Harvard student gets into US after entry denied over friends' social media posts

Ismail Ajjawi had been sent home to Lebanon after hours of questioning in Boston, but ultimately made it back before classes began.

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A Harvard student couldn't get into the country because his friends posted "political points of view that oppose the US."

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Ismail Ajjawi, the incoming Harvard student who was denied entry into the US, has made it to class after all.

On Aug. 23, Ajjawi was turned away at Boston's Logan Airport after being questioned for hours and ultimately had his visa canceled after immigration officials searched his phone and laptop, according to The Harvard Crimson. He returned home to Lebanon that weekend.

That was apparently the result of the US government's probing of visa applicants' social media profiles. After the search, an officer questioned the 17-year-old, who got a scholarship to study in the US, about his friends' social media activity and told him she'd found some "posting political points of view that oppose the US," the student paper noted. Despite Ajjawi's protests, the officer denied the student's entry and let him call his parents.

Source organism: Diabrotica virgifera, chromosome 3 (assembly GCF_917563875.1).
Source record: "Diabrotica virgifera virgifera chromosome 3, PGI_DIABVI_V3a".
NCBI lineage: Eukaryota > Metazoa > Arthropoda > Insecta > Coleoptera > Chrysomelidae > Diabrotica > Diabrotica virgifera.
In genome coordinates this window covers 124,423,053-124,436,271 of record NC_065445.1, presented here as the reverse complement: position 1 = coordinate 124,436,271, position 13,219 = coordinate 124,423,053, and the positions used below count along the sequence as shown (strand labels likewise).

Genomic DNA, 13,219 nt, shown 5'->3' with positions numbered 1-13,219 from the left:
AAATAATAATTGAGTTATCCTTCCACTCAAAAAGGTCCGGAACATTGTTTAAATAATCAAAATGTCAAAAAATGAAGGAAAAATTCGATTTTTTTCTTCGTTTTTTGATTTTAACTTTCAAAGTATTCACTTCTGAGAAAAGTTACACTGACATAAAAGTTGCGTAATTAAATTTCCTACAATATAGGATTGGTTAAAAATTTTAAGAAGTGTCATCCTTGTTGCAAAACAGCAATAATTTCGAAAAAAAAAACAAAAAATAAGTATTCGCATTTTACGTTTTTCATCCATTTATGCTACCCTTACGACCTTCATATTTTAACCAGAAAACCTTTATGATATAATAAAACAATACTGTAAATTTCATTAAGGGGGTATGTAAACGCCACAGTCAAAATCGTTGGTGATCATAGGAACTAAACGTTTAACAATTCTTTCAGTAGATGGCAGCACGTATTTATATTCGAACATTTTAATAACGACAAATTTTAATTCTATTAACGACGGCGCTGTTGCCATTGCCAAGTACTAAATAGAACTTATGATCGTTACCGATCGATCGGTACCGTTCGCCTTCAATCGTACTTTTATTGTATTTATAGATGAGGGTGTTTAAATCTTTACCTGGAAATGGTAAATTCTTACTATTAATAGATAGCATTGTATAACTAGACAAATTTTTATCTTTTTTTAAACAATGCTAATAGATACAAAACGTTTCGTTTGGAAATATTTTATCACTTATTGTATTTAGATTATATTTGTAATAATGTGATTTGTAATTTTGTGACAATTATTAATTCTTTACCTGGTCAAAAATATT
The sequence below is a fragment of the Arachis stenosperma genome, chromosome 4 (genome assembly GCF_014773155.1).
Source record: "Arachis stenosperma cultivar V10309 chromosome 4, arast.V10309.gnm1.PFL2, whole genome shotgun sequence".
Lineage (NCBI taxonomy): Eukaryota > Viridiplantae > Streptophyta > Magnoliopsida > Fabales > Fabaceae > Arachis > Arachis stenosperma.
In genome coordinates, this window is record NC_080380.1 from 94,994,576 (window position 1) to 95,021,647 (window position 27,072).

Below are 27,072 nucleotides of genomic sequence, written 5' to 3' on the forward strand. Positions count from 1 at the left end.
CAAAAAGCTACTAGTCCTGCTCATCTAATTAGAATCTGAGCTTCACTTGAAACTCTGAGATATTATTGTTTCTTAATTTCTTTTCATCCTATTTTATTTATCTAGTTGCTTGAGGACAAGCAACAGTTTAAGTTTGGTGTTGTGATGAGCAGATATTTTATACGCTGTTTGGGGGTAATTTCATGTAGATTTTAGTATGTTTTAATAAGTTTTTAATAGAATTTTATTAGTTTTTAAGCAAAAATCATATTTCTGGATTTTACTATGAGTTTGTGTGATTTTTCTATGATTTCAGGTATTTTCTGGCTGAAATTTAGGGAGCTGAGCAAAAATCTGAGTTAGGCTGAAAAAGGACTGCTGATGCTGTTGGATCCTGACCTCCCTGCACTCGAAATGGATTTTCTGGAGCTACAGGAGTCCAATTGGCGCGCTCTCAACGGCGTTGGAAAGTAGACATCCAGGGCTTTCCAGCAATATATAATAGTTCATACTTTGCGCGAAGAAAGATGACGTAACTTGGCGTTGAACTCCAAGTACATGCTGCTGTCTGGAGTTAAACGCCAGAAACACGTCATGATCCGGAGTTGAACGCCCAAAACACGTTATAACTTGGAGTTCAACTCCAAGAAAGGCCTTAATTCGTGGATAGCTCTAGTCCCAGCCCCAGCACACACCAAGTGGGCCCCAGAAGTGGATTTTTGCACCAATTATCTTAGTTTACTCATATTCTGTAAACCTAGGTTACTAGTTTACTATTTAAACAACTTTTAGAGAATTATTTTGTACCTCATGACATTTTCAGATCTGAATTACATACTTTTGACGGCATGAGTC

Customs and Border Protection spokesperson Michael McCarthy said in an Aug. 28 emailed statement that he couldn't offer specific details on Ajjawi's case due to confidentiality restrictions. "This individual was deemed inadmissible to the United States based on information discovered during the CBP inspection," he wrote.

The situation was ultimately resolved, and Ajjawi made it to Harvard on Monday, in time for the semester's first classes the following day, the Crimson reported.

"US Customs and Border Protection can confirm that on Monday Sept. 2, Ismail Ajjawi overcame all grounds of inadmissibility and was admitted into the United States as a student on a F1 visa," a CBP spokesperson said in an emailed statement.

Speaking via their lawyer, Ajjawi's family expressed their appreciation for the support they got over a 10-day period of uncertainty and highlighted in particular the efforts on Amideast, a nonprofit that fosters relations between the US and the Middle East and North Africa.

"We truly appreciate the efforts of so many individuals and officials in Lebanon, Washington, Massachusetts and at Harvard that have made it possible for our son Ismail Ajjawi to begin his studies at Harvard with his class," the family said in a statement.

First published Aug. 28.
Updated Sept. 6: Added that Ajjawi made it into the US in time for class and added a statement from his family.

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